At the stroke of midnight Thursday, the LeBron James sweepstakes sweep-him-off-his-feet-stakes began in earnest, after years of preparation, months of speculation, and weeks of celebrity recruitment videos. The Nets and Knicks got to make the first pitches to LeBron, with back-to-back meetings in Cleveland, Ohio on Thursday. And Knicks Coach Mike D'Antoni sounded peppy and "cautiously optimistic" afterward, saying, “We tried to put him in a New York state of mind.”

But despite that cautious optimism, there are still four more strong teams that will be pitching LeBron—Miami, Cleveland, Chicago and LA. And despite all the basketball courts in Harlem engraved with his likeness in a Knicks uniform, the Knicks have a decidedly weaker sales pitch than the other squads, much of which is their own fault, as the Times points out: "The difference is that they have managed to position themselves as the most desperate of James supplicants based on who they are, how bad they’ve become, how much they’ve promised and how little they will have to offer their fan base if Plans A and B do not work out."

The Nets' new coach Avery Johnson only said, "The meeting went very well," but according to the Star-Ledger, Nets officials believe their pitch would be hard to follow:

[James] listened attentively to [Nets owner Russian billionaire Mikhail] Prokhorov and [Onexim CEO Dmitry] Razumov as they explained how they will expand his profile on a global scale. He heard [outgoing Nets president] Thorn and Johnson share their plan for building a championship-caliber roster with a long shelf life. He was given an evocative demonstration by [Nets CEO Brett] Yormark about how he could become not only King of Brooklyn, but of all of New York.

And then, according to reporters at the scene, Jay-Z stayed behind to reinforce the Nets’ bullet points and get a feel for how his 25-year-old protégé reacted to the presentation.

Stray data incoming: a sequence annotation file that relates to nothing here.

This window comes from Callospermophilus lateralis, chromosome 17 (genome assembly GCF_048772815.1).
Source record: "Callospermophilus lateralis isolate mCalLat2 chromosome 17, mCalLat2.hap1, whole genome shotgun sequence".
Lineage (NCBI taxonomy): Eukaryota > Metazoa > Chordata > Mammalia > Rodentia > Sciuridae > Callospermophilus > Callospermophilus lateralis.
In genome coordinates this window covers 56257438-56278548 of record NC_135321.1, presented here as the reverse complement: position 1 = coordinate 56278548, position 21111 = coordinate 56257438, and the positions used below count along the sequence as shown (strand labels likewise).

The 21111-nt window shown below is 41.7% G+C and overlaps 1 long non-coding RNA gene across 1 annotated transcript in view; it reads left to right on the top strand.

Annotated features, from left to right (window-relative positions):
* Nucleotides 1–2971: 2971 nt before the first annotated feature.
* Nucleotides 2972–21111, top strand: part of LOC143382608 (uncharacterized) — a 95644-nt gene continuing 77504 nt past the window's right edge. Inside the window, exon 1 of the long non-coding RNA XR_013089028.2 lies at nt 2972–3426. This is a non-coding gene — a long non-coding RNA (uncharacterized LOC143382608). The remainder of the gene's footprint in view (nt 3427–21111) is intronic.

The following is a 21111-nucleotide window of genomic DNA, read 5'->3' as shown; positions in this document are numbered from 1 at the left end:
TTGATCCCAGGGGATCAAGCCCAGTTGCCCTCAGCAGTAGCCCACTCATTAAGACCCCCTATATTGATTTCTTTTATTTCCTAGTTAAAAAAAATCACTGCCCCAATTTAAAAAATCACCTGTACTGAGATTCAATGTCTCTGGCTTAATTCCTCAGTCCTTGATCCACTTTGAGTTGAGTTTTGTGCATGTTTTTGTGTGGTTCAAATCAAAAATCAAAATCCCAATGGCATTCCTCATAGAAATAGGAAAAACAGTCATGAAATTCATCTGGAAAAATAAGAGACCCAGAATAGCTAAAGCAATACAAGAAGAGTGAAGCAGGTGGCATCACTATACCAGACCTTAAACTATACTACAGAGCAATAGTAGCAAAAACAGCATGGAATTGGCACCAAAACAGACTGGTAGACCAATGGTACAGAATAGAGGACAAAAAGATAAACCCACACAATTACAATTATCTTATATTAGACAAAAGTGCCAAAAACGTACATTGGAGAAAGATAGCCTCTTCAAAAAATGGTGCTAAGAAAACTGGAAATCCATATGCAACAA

It didn’t take long to discern that James was blown away.

According to one Nets official, James also gave them a candid warning that the team should prepare to have enough room under the salary cap to afford two maximum-value contracts should he decide that New Jersey is his next destination.

After meeting with James, the Nets met with Chris Bosh as well as Dwyane Wade in Chicago. The Nets don't have any other meetings planned, but the agent for Knick David Lee wants to set one up: "He’d be tremendous for them. He never had the advantage of playing with another big like Brook Lopez - he stands out naked by himself every night. To play with another big like that would help him tremendously. They’d be a formidable team." And if the Nets don't land James, the News expects a "blockbuster trade."

As its backup plan, the Knicks were closely eyeing Atlanta Hawks swingman Joe Johnson, but he seems likely to re-sign with Atlanta, which offered him an exorbitant 6-year, $119 million contract. The Knicks spoke with Miami Heat all-star Wade, who gave a positive spin on his meeting, although most believe he will resign with Miami with Pat Riley as head coach. Phoenix Suns forward Amare Stoudamire seems likely to leave Arizona, and is possibly the most eligible recruit left in the free agent market, although one agent isn't sure the Knicks have any locks yet: "It looks like they're striking out this summer."